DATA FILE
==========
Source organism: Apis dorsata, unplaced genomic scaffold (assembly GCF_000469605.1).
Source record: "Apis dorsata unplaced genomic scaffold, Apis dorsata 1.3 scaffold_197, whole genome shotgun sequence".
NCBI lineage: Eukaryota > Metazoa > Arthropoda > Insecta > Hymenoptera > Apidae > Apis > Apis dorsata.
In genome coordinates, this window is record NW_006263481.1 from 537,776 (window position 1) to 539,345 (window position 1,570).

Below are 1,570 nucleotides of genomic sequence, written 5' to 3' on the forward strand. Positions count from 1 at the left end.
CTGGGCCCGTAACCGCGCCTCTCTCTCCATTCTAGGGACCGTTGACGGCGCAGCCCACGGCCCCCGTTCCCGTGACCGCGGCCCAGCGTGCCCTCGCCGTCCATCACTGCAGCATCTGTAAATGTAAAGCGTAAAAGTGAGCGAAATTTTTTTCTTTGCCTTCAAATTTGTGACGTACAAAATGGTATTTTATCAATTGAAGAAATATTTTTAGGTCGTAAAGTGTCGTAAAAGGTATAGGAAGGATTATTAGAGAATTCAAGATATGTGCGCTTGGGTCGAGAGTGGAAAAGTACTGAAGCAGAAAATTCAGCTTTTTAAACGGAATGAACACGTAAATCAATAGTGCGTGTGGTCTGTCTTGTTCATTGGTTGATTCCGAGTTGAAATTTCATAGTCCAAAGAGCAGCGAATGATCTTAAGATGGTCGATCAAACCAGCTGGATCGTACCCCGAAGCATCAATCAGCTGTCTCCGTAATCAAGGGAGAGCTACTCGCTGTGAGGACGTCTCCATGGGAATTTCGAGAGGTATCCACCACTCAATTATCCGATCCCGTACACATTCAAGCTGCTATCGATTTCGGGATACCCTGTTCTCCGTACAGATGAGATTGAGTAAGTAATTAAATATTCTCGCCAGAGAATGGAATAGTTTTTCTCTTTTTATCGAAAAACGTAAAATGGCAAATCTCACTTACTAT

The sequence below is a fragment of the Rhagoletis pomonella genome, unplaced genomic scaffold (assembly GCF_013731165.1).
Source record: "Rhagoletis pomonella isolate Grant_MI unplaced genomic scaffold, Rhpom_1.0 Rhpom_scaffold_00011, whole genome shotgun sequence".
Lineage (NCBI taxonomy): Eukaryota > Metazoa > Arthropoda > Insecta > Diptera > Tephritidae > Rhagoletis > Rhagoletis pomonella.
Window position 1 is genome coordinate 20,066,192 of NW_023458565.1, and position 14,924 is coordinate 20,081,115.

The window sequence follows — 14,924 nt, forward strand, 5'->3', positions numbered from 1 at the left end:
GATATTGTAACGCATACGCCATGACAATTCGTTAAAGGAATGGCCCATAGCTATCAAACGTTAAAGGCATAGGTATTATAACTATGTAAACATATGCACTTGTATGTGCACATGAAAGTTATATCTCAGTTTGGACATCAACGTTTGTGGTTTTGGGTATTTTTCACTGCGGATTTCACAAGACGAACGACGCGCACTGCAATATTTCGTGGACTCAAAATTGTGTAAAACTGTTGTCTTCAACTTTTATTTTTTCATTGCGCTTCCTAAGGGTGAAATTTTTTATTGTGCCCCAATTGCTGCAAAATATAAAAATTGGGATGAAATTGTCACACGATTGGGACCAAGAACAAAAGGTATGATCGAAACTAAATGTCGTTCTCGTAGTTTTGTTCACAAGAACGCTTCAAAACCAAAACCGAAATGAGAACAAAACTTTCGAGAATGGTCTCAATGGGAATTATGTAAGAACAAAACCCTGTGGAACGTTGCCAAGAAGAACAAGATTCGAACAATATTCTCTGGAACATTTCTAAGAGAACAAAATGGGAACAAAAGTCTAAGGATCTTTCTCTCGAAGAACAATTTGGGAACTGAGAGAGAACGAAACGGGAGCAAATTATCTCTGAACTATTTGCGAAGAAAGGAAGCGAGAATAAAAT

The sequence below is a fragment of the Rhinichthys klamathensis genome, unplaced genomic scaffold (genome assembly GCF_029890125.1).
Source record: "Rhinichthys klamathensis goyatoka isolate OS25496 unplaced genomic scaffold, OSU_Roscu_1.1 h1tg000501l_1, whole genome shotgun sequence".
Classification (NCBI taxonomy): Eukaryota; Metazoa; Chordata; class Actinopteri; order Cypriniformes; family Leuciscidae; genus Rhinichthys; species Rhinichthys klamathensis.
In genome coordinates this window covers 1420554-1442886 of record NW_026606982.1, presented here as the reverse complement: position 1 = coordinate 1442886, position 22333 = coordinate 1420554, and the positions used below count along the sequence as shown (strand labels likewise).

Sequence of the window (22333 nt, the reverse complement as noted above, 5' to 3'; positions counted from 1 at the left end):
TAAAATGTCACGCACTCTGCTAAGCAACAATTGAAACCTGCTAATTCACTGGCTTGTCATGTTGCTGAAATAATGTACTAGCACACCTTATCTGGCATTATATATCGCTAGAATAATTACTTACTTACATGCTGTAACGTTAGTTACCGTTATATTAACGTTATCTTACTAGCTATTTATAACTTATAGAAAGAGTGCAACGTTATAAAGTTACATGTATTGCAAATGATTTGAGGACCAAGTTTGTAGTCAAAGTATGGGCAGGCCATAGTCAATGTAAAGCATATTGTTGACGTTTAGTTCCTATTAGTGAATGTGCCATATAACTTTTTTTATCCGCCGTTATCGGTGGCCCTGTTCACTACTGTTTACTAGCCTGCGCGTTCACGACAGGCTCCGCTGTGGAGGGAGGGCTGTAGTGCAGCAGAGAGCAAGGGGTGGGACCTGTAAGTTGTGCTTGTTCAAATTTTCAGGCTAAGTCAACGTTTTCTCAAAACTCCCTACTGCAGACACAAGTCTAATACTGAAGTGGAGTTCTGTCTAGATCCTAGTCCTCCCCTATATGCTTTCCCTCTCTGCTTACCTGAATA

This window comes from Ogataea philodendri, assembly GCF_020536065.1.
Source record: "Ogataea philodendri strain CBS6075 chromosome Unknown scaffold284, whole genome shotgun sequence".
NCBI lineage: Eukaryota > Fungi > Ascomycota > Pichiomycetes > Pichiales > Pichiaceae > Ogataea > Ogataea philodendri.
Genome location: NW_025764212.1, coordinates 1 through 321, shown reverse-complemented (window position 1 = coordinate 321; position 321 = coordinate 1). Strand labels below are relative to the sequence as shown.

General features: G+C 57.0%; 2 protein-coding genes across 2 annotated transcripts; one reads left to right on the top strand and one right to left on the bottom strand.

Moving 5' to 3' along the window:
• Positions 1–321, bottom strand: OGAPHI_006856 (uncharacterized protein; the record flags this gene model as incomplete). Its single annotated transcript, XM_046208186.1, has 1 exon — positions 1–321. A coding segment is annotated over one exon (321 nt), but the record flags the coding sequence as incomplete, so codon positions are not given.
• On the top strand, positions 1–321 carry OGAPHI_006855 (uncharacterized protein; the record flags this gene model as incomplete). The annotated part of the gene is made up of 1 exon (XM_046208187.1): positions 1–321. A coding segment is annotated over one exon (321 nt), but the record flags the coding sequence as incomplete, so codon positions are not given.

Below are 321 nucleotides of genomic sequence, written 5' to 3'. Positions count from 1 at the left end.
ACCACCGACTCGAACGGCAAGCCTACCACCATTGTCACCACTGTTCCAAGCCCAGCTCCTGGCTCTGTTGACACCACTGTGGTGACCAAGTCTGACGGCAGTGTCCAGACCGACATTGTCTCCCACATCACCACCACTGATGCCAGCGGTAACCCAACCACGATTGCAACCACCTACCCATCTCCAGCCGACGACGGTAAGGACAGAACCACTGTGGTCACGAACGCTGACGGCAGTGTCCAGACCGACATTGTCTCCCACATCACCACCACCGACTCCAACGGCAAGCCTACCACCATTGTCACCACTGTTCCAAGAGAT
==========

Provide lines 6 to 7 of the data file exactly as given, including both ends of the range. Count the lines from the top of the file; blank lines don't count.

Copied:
CTGGGCCCGTAACCGCGCCTCTCTCTCCATTCTAGGGACCGTTGACGGCGCAGCCCACGGCCCCCGTTCCCGTGACCGCGGCCCAGCGTGCCCTCGCCGTCCATCACTGCAGCATCTGTAAATGTAAAGCGTAAAAGTGAGCGAAATTTTTTTCTTTGCCTTCAAATTTGTGACGTACAAAATGGTATTTTATCAATTGAAGAAATATTTTTAGGTCGTAAAGTGTCGTAAAAGGTATAGGAAGGATTATTAGAGAATTCAAGATATGTGCGCTTGGGTCGAGAGTGGAAAAGTACTGAAGCAGAAAATTCAGCTTTTTAAACGGAATGAACACGTAAATCAATAGTGCGTGTGGTCTGTCTTGTTCATTGGTTGATTCCGAGTTGAAATTTCATAGTCCAAAGAGCAGCGAATGATCTTAAGATGGTCGATCAAACCAGCTGGATCGTACCCCGAAGCATCAATCAGCTGTCTCCGTAATCAAGGGAGAGCTACTCGCTGTGAGGACGTCTCCATGGGAATTTCGAGAGGTATCCACCACTCAATTATCCGATCCCGTACACATTCAAGCTGCTATCGATTTCGGGATACCCTGTTCTCCGTACAGATGAGATTGAGTAAGTAATTAAATATTCTCGCCAGAGAATGGAATAGTTTTTCTCTTTTTATCGAAAAACGTAAAATGGCAAATCTCACTTACTAT

The sequence below is a fragment of the Rhagoletis pomonella genome, unplaced genomic scaffold (assembly GCF_013731165.1).